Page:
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Motorcycle Gadgets On A Motorbike Seat

Motorcycle gadgets

We’ve all got too many motorcycle gadgets already, haven’t we? But that doesn’t deter Doctor Sprocket, our resident Mad Inventor, from coming up with a few – ahem – boutique possibilities.

For every ‘lifestyle activity’, whether it’s mountaineering, windsuiting, keel hauling or whatever, there are brochures filled with associated gadgets. These promise to make your chosen ‘thing’ more fun, or at least to make it look more fun on Insta. Motorcycling is no exception (but it’s not quite as bad as the world of cycling, where £300 for a carbon fibre water bottle holder is not unheard of. No wonder I can never get those guys to smile or wave…)

If you really want to look like a transcontinental motorcycle explorer, than you certainly do need that £700 titanium handlebar mount for your satellite-based auto translation loudspeaker (“WHERE CAN I BUY LAXATIVES?”). Then there are those essential aero canards and the gearshift support adaptive seat massage pro pack and the Inconel shield for the shield on your desert protection engine cover bars. Even the aftermarket bits now need their own configurators.

In our house, most of this stuff gets made out of old Meccano. For anybody under 55, that’s kind of like an old-guy version of Lego but from the primitive, pre-iPhone period, when we still believed in manufacturing. Did I mention that I’m an Inventor? It’s not a job, because a job pays you some money, but I do it for fun and it goes some way to maintaining what passes for my mental health. I don’t usually admit to this, since it’s about as popular a conversation starter as “Didn’t we meet in Broadmoor?”

Every day for seven years I published an invention on my blog. Some are now products, most are deranged but I’ve selected half a dozen motorcycling-related examples.*

* Ed (AKA the responsible adult in the office): These ideas are for the entertainment of lawyers and public liability insurers only. Do not attempt to re-create any of these inventions yourself. Almost no animals were harmed. May contain nuts.

#2778: MotoMachete
Stuck on a jungle track blocked by a fallen tree? This idea is a set of sharp teeth which can be fitted through a motorcycle chain. Push the chain into contact with the wood, engage first gear and open the throttle.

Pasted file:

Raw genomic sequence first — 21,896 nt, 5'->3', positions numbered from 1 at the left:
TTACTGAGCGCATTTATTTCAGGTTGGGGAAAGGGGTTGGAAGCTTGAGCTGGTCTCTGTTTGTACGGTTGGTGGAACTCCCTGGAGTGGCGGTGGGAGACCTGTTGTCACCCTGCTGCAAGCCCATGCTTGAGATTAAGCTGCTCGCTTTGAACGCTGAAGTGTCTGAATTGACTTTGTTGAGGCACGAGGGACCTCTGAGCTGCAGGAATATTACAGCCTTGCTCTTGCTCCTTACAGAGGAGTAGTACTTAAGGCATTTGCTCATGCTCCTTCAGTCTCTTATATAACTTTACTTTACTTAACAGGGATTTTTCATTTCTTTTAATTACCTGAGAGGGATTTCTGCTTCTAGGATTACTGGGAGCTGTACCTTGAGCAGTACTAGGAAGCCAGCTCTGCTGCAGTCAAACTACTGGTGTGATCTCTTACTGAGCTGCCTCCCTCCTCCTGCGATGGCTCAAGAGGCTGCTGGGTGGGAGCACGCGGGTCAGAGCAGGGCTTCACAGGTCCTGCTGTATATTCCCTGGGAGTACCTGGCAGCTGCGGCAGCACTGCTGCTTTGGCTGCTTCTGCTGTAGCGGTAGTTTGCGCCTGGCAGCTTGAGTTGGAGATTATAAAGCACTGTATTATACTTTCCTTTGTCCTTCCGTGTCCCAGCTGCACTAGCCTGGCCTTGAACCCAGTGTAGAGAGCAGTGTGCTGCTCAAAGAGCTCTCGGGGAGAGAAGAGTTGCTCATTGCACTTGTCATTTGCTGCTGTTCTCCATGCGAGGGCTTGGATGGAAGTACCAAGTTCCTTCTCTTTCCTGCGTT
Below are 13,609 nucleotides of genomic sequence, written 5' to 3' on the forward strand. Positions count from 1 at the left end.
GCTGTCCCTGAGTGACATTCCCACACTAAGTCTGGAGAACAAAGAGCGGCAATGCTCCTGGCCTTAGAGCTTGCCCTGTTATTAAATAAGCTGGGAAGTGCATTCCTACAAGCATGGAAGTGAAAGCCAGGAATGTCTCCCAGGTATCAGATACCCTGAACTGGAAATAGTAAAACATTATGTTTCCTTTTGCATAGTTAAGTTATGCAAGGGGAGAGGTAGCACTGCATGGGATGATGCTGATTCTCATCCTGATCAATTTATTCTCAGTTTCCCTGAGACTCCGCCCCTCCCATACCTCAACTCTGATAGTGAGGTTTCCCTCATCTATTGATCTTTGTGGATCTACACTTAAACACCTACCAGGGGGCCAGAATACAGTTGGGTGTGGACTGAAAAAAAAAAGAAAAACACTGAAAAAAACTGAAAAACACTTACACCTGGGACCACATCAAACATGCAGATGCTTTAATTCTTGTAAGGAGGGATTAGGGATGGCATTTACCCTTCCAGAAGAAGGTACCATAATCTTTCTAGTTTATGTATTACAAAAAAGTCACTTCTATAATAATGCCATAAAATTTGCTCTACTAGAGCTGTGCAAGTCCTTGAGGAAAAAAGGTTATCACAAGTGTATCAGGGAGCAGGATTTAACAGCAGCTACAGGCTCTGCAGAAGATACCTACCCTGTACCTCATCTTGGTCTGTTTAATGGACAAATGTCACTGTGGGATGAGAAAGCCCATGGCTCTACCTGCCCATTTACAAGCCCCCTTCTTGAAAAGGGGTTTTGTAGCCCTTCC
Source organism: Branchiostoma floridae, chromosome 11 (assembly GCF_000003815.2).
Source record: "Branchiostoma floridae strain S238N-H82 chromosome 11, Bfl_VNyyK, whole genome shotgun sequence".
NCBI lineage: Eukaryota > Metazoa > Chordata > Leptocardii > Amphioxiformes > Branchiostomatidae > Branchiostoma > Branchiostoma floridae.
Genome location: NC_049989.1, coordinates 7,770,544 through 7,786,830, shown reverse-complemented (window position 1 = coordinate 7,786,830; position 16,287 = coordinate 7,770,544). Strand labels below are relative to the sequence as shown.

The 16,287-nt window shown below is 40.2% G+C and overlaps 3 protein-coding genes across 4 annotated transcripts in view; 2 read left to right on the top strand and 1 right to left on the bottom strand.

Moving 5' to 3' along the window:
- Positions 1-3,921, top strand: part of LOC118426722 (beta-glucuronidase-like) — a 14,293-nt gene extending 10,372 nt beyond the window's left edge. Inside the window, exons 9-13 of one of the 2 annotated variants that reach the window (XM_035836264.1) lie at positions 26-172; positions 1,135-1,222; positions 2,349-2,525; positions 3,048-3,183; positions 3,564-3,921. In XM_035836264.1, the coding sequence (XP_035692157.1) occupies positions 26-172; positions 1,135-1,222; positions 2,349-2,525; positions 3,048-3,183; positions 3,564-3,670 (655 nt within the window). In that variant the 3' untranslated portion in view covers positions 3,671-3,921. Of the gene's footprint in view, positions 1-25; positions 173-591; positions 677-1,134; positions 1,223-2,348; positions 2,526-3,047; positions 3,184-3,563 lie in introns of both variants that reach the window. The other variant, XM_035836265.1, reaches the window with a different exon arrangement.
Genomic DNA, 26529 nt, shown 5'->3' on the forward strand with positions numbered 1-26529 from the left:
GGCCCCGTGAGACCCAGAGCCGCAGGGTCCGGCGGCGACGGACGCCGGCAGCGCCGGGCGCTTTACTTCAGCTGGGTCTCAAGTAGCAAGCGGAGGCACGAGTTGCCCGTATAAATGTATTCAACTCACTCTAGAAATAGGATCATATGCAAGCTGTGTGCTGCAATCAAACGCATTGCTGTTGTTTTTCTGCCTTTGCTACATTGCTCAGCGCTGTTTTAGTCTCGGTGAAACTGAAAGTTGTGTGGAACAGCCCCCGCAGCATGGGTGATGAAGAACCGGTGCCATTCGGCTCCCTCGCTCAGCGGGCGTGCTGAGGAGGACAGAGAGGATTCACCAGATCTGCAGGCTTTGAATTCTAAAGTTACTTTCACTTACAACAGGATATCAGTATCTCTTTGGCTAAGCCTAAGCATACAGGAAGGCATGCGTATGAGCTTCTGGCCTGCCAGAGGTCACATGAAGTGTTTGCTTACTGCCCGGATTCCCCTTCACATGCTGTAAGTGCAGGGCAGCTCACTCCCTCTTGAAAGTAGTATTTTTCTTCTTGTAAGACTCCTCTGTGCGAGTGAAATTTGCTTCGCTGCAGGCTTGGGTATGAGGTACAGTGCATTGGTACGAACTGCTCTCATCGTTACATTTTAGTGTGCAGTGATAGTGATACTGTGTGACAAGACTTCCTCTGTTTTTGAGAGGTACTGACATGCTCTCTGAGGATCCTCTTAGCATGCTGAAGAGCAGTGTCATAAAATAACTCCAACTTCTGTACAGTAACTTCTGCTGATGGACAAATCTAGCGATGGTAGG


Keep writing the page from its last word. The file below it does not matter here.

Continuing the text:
#2546: ThiefGrief
This is a folded-up sheet of steel, small enough to be carried on a bike, and intended to make the machine unliftable. It also makes the lock on the back wheel inaccessible to e.g. disc cutters and angle grinders. Click on the link above for a bonus video of how this works (and ideally to invest several $Million in a feasibility study for me, in Bali.)

#2485: ShrinkSkin
Don’t you hate it when your racing leathers flap about just as you accelerate to 135, after the humpback bridge outside Douglas? No, me neither. I’d be concentrating on that oncoming hay bale, whilst not filling my underpants. Anyway, this idea is for daredevils who need less drag. A vacuum pump is attached to a valve in the back of an airtight suit, which evacuates it like a coffee pack. [Ed: Could be useful in the filling-the-underpants scenario too…]

#2373: JetTraction
Each wheel of your machine is fitted with a hub-mounted, down-pointing set of rocket motors. These are free to maintain their orientation as the wheel itself rotates. When a burst of intense acceleration is demanded of the engine, so the rockets fire briefly, forcing the tyres into very high-pressure contact with the road surface. What could possibly go wrong?

#1893: PocketSprocket
Another anti-theft device. Both sprockets would have slightly irregularly-spaced teeth, in exact correspondence with the pattern of links in the chain, which would be unique to an individual bike. When an owner leaves his motorcycle, he slips off one sprocket and takes it with him. This makes the bike unrideable, but also requires the manufacture of a new, one-off sprocket, if the thief wants to sell the machine on. If it is stolen, at least you have one component around which to centre your new build project…

#454: Lidspeak
A microphone to be worn inside a helmet which then feeds to a loudspeaker on the outside. This allows more deeply empathic communication with fellow road users, traffic police, bank tellers and emergency room nurses.

Anyway, if you still have any faith in inventiveness (or humanity), I dare you to google “funny inventions for motorcycle riders.”

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